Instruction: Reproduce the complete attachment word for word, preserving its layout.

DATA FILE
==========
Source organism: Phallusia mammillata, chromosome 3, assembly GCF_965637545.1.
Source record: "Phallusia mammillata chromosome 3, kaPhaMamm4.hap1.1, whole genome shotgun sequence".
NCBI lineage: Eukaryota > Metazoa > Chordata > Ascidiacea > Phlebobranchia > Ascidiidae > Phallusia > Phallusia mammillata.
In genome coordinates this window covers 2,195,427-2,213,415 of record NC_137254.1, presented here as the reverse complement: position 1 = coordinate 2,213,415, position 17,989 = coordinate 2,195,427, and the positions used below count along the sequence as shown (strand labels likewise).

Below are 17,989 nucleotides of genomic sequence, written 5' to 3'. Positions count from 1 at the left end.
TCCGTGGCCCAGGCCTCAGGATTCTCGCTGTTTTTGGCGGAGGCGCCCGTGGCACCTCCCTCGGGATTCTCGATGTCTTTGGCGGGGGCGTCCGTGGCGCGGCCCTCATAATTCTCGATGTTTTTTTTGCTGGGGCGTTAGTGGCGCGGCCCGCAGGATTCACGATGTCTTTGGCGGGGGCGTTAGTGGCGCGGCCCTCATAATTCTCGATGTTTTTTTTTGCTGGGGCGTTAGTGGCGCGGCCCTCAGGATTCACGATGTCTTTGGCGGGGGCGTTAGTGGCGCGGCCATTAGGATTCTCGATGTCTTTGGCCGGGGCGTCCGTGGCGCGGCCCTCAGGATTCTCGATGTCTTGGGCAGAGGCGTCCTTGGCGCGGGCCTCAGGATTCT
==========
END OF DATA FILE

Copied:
Source organism: Phallusia mammillata, chromosome 3, assembly GCF_965637545.1.
Source record: "Phallusia mammillata chromosome 3, kaPhaMamm4.hap1.1, whole genome shotgun sequence".
NCBI lineage: Eukaryota > Metazoa > Chordata > Ascidiacea > Phlebobranchia > Ascidiidae > Phallusia > Phallusia mammillata.
In genome coordinates this window covers 2,195,427-2,213,415 of record NC_137254.1, presented here as the reverse complement: position 1 = coordinate 2,213,415, position 17,989 = coordinate 2,195,427, and the positions used below count along the sequence as shown (strand labels likewise).

Below are 17,989 nucleotides of genomic sequence, written 5' to 3'. Positions count from 1 at the left end.
TCCGTGGCCCAGGCCTCAGGATTCTCGCTGTTTTTGGCGGAGGCGCCCGTGGCACCTCCCTCGGGATTCTCGATGTCTTTGGCGGGGGCGTCCGTGGCGCGGCCCTCATAATTCTCGATGTTTTTTTTGCTGGGGCGTTAGTGGCGCGGCCCGCAGGATTCACGATGTCTTTGGCGGGGGCGTTAGTGGCGCGGCCCTCATAATTCTCGATGTTTTTTTTTGCTGGGGCGTTAGTGGCGCGGCCCTCAGGATTCACGATGTCTTTGGCGGGGGCGTTAGTGGCGCGGCCATTAGGATTCTCGATGTCTTTGGCCGGGGCGTCCGTGGCGCGGCCCTCAGGATTCTCGATGTCTTGGGCAGAGGCGTCCTTGGCGCGGGCCTCAGGATTCT